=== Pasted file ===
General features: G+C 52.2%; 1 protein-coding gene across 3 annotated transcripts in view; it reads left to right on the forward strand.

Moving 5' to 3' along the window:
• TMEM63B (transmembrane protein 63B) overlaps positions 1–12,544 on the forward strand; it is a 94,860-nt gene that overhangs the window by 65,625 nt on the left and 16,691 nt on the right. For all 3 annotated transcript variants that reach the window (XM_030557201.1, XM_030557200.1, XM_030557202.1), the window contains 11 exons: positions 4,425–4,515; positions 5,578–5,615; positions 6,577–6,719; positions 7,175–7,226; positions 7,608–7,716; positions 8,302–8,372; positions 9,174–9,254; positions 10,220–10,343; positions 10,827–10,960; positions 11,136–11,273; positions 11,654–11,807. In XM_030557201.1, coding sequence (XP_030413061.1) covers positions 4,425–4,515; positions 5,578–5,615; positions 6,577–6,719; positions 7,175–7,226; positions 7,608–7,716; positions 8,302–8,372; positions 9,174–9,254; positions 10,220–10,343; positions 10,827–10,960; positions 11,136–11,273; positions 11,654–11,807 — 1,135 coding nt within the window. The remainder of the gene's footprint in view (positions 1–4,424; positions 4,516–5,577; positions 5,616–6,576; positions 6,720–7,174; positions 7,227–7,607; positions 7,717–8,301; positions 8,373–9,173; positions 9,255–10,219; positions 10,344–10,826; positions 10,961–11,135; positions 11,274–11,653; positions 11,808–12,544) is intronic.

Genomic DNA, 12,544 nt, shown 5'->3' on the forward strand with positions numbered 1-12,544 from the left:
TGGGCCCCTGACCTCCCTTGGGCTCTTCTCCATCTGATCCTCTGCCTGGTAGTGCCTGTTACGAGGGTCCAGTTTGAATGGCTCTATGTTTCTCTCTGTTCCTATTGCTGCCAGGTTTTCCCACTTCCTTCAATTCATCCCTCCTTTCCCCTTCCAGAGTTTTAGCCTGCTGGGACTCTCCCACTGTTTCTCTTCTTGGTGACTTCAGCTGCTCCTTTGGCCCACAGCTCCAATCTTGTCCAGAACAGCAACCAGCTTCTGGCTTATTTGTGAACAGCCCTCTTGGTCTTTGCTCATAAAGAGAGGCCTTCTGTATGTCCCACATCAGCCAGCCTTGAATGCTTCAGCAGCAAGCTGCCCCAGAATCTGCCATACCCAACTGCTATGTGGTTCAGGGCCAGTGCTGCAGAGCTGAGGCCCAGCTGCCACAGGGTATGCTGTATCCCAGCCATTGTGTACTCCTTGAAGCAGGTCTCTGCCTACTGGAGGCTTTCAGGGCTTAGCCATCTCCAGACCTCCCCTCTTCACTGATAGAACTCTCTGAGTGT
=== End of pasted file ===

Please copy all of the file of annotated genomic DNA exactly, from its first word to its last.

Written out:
General features: G+C 52.2%; 1 protein-coding gene across 3 annotated transcripts in view; it reads left to right on the forward strand.

Moving 5' to 3' along the window:
• TMEM63B (transmembrane protein 63B) overlaps positions 1–12,544 on the forward strand; it is a 94,860-nt gene that overhangs the window by 65,625 nt on the left and 16,691 nt on the right. For all 3 annotated transcript variants that reach the window (XM_030557201.1, XM_030557200.1, XM_030557202.1), the window contains 11 exons: positions 4,425–4,515; positions 5,578–5,615; positions 6,577–6,719; positions 7,175–7,226; positions 7,608–7,716; positions 8,302–8,372; positions 9,174–9,254; positions 10,220–10,343; positions 10,827–10,960; positions 11,136–11,273; positions 11,654–11,807. In XM_030557201.1, coding sequence (XP_030413061.1) covers positions 4,425–4,515; positions 5,578–5,615; positions 6,577–6,719; positions 7,175–7,226; positions 7,608–7,716; positions 8,302–8,372; positions 9,174–9,254; positions 10,220–10,343; positions 10,827–10,960; positions 11,136–11,273; positions 11,654–11,807 — 1,135 coding nt within the window. The remainder of the gene's footprint in view (positions 1–4,424; positions 4,516–5,577; positions 5,616–6,576; positions 6,720–7,174; positions 7,227–7,607; positions 7,717–8,301; positions 8,373–9,173; positions 9,255–10,219; positions 10,344–10,826; positions 10,961–11,135; positions 11,274–11,653; positions 11,808–12,544) is intronic.

Genomic DNA, 12,544 nt, shown 5'->3' on the forward strand with positions numbered 1-12,544 from the left:
TGGGCCCCTGACCTCCCTTGGGCTCTTCTCCATCTGATCCTCTGCCTGGTAGTGCCTGTTACGAGGGTCCAGTTTGAATGGCTCTATGTTTCTCTCTGTTCCTATTGCTGCCAGGTTTTCCCACTTCCTTCAATTCATCCCTCCTTTCCCCTTCCAGAGTTTTAGCCTGCTGGGACTCTCCCACTGTTTCTCTTCTTGGTGACTTCAGCTGCTCCTTTGGCCCACAGCTCCAATCTTGTCCAGAACAGCAACCAGCTTCTGGCTTATTTGTGAACAGCCCTCTTGGTCTTTGCTCATAAAGAGAGGCCTTCTGTATGTCCCACATCAGCCAGCCTTGAATGCTTCAGCAGCAAGCTGCCCCAGAATCTGCCATACCCAACTGCTATGTGGTTCAGGGCCAGTGCTGCAGAGCTGAGGCCCAGCTGCCACAGGGTATGCTGTATCCCAGCCATTGTGTACTCCTTGAAGCAGGTCTCTGCCTACTGGAGGCTTTCAGGGCTTAGCCATCTCCAGACCTCCCCTCTTCACTGATAGAACTCTCTGAGTGT